Make 2023 The Year Of Library Advocacy

Right at the end of the year, New York City based columnist for The Guardian, Moira Donegan, wrote a loving piece about how she is thankful for US public libraries.

One of the first things she mentions is that the architecture and design of many libraries is rather intimidating and makes her feel under dressed. She says when she works at tables in New York Public Library’s iconic 42nd Street branch, she is always nervous that someone is going to chase her away. I have written about how people can have a similar experience with arts and cultural organizations. Though many theaters, museums, and libraries are not as grandiose as the 42nd Street branch.

Donegan opines that the US is fortunate to have had the spate of museum construction when it did because it would be difficult to generate public will behind such an effort now. But citizens have garnered immense benefits as a result.

If the public library did not already exist as a pillar of local civic engagement in American towns and cities, there’s no way we would be able to create it. It seems like a relic of a bygone era of public optimism, a time when governments worked to value and edify their people, rather than punish and extract from them. In America, a country that can often be cruel to its citizens, the public library is a surprising kindness.


The majesty of library buildings is matched only by the nobility of their purpose. The public library does not make anyone money; it does not understand its patrons as mere consumers, or as a revenue base. Instead, it aspires to encounter people as minds. The public library exists to grant access to information, to facilitate curiosity, education, and inquiry for their own sake. It is a place where the people can go to pursue their aspirations and their whims, to uncover histories or investigate new scientific discoveries.

When I saw a tweet that NYC Eric Adams was requiring the NYC Public Libraries system to cut “cut their budgets by $13.6 million by the end of fiscal year 2023, and another $20.5 million over the next 3 fiscal years.” My first thought was that he does not truly understand the vast number of social services libraries provide to their communities. They metaphorically serve as the wetlands which buffer communities from the onslaught of hurricanes. Creating an environment where their role is diminished will only serve to magnify the manifestation of social problems throughout the City.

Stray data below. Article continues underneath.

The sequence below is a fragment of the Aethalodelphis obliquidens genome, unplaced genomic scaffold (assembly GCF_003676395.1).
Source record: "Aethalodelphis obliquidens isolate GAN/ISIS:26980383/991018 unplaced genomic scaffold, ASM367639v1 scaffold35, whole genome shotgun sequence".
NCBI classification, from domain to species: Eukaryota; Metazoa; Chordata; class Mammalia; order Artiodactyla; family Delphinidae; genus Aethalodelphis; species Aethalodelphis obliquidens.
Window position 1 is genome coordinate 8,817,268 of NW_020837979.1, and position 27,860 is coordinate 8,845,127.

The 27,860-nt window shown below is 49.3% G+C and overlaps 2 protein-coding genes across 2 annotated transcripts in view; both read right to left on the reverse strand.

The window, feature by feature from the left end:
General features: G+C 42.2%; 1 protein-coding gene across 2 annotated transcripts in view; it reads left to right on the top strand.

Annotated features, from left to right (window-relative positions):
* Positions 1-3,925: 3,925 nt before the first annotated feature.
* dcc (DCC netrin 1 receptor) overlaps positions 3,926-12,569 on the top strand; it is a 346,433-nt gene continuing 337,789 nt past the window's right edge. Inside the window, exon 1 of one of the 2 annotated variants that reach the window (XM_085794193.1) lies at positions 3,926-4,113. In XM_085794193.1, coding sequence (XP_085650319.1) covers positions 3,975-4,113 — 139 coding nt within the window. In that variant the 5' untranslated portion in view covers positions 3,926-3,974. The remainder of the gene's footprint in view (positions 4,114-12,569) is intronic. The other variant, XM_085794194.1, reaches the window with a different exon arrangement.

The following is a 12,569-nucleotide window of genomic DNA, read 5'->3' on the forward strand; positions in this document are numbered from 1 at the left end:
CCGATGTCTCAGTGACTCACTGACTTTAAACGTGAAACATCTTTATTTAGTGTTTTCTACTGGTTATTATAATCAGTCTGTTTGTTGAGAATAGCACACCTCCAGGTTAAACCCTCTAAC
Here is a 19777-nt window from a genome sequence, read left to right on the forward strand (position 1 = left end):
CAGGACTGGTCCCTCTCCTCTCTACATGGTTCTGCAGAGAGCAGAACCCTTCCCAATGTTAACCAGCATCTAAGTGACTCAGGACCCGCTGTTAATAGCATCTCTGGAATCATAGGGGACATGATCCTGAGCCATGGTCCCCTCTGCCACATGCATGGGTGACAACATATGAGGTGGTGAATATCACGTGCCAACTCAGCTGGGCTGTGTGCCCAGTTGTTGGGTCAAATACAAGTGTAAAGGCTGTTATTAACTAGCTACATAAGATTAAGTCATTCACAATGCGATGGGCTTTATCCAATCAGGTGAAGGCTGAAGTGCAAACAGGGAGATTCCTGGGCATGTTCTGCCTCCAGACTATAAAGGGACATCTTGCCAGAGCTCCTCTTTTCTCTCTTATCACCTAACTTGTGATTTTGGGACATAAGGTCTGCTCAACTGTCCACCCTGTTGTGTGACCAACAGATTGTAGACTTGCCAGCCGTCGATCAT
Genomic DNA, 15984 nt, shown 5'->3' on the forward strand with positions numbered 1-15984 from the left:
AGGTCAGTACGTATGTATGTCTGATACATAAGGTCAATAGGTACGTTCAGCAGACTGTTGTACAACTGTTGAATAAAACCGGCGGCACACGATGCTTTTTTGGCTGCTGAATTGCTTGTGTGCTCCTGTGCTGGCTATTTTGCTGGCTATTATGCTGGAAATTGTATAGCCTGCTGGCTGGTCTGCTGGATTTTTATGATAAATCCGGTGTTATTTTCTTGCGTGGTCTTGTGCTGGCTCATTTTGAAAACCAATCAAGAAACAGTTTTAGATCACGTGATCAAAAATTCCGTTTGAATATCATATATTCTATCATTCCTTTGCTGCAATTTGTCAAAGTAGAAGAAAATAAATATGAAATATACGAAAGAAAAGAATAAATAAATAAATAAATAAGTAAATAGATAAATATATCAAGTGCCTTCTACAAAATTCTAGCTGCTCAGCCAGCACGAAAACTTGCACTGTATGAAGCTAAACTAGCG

If you don’t know, this year make an effort to explore all the services your local libraries provide to communities from classes, computer access, tax help, shelter from the weather, social services access, counseling and, yeah, books.  Likewise think about your own value proposition for the community and increasingly communicate that outside the framework of selling tickets.


About Joe Patti

I have been writing Butts in the Seats (BitS) on topics of arts and cultural administration since 2004 (yikes!). Given the ever evolving concerns facing the sector, I have yet to exhaust the available subject matter. In addition to BitS, I am a founding contributor to the ArtsHacker ( website where I focus on topics related to boards, law, governance, policy and practice.

I am also an evangelist for the effort to Build Public Will For Arts and Culture being helmed by Arts Midwest and the Metropolitan Group. (

My most recent role was as Executive Director of the Grand Opera House in Macon, GA.

Among the things I am most proud are having produced an opera in the Hawaiian language and a dance drama about Hawaii's snow goddess Poli'ahu while working as a Theater Manager in Hawaii. Though there are many more highlights than there is space here to list.


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